Wednesday, November 19, 2014

Selugadu Festival 2014

Last weekend was the annual Selugadu Festival, a Native American celebration, at the Hagood Mill Historic Site. This has been a special event we attend every year, not only because of the theme itself, but because of the relationships. It's a time when we get to see many of our friends (artist, dancers, drummers, and demonstrators) although it's even more special when we get to see the people that come to visit us year after year that often we don't get to see otherwise. 


This particular time it was bittersweet, being the first Selugadu without the presence of Ed Bolt, long time curator of the Hagood Mill site. Ed was like the Father overseeing the family at the Mill. He was the glue that held it together, and that kept a relaxed and homey feel to the space that made me as a demonstrator never feel like it was "work" but a family get-together. He worked hard creating this family and was always a man that was respected and endeared. 
Since Ed's passing, the Mill is still in operation...evolving into what it now will be. The things that need to be done are done and it will continue to grow. I do miss that family feel, but as in life we all grow and change, and a new family will be created.


This year many of the dancers and storytellers were new to the Mill. The Nu Nu Hi Warriors (Immortal Warriors) representing the Eastern Band Cherokee came and offered the main event performance, along with the "Order of the Arrow" dance team and the "Keepers of the Word" drumming group.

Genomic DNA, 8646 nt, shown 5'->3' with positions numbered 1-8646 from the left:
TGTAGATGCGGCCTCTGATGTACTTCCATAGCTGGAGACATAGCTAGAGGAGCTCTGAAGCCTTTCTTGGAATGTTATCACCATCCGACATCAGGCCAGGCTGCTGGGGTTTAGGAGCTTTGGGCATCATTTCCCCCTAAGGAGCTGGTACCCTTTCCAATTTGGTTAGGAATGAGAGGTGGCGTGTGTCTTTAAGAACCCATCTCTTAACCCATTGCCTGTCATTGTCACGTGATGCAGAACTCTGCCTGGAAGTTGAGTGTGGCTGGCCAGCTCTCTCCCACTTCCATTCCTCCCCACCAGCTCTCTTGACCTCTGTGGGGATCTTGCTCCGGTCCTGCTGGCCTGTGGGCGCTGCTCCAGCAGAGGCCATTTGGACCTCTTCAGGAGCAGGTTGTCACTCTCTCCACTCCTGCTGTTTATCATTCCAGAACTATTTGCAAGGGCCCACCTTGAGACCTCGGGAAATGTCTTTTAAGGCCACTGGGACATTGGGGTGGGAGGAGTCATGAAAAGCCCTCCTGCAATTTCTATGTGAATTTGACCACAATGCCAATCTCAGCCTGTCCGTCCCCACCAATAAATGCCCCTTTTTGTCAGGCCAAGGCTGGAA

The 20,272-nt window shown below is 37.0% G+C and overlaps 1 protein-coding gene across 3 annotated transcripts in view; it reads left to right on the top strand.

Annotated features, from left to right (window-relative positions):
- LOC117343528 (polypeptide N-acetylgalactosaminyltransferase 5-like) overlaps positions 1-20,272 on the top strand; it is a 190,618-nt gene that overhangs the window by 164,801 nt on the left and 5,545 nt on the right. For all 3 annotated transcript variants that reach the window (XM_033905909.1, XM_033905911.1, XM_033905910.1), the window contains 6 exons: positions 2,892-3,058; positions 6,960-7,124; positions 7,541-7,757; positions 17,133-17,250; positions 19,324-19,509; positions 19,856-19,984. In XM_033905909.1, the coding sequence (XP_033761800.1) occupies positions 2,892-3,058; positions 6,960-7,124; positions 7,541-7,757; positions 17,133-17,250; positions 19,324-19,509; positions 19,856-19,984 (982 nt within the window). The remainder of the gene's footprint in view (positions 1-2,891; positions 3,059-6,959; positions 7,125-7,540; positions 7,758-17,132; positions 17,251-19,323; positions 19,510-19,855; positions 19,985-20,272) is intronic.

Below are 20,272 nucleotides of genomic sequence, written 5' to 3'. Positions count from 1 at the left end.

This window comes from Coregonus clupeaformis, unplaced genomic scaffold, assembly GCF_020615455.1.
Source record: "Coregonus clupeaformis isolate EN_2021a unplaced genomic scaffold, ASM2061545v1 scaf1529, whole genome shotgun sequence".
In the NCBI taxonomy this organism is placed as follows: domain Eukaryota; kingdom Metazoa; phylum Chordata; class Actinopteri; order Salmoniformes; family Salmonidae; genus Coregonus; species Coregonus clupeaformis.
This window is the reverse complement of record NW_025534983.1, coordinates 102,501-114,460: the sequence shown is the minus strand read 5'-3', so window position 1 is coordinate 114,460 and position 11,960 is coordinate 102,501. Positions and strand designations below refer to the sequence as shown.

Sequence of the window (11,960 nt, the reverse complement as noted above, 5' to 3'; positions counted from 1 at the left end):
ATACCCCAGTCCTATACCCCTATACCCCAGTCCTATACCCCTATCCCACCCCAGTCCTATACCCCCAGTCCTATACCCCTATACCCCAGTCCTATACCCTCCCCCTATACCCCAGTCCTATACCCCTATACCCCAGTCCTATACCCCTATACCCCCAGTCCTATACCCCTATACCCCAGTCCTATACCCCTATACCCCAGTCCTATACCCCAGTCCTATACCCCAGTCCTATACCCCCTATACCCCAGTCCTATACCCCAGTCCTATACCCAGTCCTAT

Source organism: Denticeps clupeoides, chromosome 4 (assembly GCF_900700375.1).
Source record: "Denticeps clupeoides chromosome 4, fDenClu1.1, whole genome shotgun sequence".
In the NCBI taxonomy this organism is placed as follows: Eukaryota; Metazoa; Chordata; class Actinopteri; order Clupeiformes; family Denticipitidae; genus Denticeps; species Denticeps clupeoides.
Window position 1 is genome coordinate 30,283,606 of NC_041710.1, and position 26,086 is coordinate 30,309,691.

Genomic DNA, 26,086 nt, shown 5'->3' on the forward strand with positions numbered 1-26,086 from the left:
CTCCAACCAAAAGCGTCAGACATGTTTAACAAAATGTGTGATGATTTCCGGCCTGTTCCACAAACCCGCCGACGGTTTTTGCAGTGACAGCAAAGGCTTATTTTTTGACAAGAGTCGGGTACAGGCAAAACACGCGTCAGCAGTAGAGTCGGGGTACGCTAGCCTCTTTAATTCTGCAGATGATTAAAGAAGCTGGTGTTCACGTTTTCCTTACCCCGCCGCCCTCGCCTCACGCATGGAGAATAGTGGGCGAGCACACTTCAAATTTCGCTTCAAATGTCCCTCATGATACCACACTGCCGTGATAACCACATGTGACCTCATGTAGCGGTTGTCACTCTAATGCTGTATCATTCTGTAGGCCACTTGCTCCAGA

Flute playing, storytelling, blow-gun demonstrating, and basket making filled the day, while at the same time the Gristmill was turning grinding cornmeal and flour. But I have to say that the one thing, my favorite thing, that speaks to my Spirit are the Horses.
The Dan Buckheister  family and the Twelve Mile Indian Horse Association were present with their Spanish Colonial Horses. (Their horses are descendants of the first horses brought to this continent by the Spanish)

The children are allowed to paint their hand prints on the horses throughout the day.
Visiting the horses is a must for me. It is the one thing throughout the day that speaks to my spirit so deeply and authentically. Stroking their mane and looking in their eyes, brings such a strong connection with this animal, that just emanates freedom and riding the wind.  
Even though events, families, and life changes.....Spirit always remains the same.


1 comment:

rose of Walk in the Woods, LLC said...

What a wonderful event this must be! My sense is that Ed will be an ever-present part of it, though, perhaps, not in the physical form that is historically recognizable.

Spirit. Yes. A steadfast and comforting ally.

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